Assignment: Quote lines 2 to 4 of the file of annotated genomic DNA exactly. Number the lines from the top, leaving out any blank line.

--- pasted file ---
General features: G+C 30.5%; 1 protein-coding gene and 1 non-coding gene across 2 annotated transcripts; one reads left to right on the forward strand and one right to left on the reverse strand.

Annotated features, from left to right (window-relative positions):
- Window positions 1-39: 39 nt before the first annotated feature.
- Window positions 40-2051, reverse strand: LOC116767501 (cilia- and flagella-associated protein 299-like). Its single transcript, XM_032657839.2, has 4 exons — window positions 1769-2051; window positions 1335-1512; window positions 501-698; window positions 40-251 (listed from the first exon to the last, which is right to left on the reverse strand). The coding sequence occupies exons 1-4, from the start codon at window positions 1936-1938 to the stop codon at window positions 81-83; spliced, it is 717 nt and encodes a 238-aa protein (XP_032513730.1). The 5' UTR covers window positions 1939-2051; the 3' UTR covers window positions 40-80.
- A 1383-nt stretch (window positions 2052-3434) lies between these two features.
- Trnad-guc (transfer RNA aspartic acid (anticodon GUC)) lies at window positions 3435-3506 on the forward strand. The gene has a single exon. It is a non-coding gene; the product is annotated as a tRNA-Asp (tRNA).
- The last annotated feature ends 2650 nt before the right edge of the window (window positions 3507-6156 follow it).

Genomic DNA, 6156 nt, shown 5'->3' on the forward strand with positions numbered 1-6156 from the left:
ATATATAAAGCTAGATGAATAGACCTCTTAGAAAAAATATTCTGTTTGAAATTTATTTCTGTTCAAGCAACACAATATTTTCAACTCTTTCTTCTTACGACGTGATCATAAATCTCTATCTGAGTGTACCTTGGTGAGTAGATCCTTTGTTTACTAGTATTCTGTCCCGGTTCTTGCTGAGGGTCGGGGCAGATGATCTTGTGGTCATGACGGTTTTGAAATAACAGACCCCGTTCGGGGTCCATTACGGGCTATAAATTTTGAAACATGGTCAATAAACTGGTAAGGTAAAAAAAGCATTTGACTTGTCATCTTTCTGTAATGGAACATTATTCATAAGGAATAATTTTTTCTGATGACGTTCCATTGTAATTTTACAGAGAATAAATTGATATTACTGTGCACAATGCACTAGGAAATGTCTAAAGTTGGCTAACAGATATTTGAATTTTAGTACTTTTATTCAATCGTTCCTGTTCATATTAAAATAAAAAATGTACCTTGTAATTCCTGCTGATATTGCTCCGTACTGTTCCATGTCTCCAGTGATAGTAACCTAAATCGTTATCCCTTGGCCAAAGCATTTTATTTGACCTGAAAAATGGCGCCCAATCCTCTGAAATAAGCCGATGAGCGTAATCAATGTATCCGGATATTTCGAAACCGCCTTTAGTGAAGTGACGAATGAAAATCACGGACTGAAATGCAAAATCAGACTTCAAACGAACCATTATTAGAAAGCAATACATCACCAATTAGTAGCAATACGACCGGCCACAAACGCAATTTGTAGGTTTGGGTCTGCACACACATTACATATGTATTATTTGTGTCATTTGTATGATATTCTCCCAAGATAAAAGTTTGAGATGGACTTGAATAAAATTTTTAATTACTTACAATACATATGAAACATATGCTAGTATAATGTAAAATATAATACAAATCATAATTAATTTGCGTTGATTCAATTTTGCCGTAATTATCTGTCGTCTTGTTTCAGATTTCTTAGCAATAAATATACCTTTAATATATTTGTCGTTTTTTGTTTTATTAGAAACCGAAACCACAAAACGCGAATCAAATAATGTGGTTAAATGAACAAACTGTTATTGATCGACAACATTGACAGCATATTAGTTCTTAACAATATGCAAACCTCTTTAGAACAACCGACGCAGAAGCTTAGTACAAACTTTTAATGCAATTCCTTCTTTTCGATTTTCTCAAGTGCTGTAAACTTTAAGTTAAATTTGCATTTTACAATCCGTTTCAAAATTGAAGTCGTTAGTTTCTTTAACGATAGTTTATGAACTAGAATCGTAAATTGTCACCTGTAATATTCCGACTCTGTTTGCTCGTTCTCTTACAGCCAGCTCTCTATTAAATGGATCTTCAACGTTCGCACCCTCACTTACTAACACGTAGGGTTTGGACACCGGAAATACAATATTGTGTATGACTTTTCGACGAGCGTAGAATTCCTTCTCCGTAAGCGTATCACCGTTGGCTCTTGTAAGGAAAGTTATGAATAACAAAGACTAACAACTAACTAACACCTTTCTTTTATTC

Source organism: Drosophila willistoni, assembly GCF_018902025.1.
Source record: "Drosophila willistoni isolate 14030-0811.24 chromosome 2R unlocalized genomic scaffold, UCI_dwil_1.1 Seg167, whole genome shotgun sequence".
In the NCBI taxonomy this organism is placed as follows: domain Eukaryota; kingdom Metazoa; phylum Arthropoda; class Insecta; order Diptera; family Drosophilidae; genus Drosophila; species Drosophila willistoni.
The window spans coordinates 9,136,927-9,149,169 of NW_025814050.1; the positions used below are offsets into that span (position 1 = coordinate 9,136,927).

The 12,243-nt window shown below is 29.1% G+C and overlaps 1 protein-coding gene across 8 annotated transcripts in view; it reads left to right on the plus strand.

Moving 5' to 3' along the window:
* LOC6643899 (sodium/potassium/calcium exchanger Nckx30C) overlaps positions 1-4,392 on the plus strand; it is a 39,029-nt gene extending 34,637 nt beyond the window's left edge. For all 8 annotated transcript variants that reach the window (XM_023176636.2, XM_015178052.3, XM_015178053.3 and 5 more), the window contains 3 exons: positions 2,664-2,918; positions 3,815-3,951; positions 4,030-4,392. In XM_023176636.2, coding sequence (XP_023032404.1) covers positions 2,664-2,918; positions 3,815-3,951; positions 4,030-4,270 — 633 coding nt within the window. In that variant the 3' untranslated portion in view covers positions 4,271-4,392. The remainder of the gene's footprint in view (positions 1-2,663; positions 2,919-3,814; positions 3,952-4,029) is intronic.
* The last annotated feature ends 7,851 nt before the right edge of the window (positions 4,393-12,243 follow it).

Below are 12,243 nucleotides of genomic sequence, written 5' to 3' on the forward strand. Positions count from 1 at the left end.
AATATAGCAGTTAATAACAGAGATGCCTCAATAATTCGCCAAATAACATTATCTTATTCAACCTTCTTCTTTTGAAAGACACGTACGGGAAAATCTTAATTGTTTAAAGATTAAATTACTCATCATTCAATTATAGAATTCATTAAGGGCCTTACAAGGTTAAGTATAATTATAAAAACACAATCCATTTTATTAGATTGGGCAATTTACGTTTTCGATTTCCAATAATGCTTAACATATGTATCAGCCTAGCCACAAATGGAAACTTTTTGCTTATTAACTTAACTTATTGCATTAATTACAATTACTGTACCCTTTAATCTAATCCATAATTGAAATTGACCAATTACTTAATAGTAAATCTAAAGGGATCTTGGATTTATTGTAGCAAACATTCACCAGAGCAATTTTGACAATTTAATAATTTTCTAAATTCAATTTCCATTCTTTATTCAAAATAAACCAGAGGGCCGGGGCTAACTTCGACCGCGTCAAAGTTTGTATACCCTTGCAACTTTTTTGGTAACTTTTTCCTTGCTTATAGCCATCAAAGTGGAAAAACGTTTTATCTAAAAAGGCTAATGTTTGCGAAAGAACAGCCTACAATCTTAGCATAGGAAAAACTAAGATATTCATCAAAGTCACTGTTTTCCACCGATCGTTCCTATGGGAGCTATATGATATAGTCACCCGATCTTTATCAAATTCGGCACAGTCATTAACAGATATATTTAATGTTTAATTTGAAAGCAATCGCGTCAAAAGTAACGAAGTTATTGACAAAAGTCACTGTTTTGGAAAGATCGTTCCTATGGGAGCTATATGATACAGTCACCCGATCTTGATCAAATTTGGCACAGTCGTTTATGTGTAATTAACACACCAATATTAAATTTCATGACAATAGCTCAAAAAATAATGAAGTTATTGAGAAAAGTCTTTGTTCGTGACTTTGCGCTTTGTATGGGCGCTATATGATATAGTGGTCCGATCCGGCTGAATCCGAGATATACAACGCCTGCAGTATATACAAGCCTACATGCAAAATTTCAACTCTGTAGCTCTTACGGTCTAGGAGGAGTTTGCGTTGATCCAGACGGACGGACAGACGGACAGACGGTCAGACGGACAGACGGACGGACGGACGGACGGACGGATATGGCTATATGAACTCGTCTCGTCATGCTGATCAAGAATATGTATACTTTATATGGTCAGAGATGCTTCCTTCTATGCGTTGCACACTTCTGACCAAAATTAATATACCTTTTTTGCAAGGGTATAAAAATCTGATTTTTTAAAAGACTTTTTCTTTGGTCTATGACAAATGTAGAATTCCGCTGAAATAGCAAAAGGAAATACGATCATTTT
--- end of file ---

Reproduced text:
Annotated features, from left to right (window-relative positions):
- Window positions 1-39: 39 nt before the first annotated feature.
- Window positions 40-2051, reverse strand: LOC116767501 (cilia- and flagella-associated protein 299-like). Its single transcript, XM_032657839.2, has 4 exons — window positions 1769-2051; window positions 1335-1512; window positions 501-698; window positions 40-251 (listed from the first exon to the last, which is right to left on the reverse strand). The coding sequence occupies exons 1-4, from the start codon at window positions 1936-1938 to the stop codon at window positions 81-83; spliced, it is 717 nt and encodes a 238-aa protein (XP_032513730.1). The 5' UTR covers window positions 1939-2051; the 3' UTR covers window positions 40-80.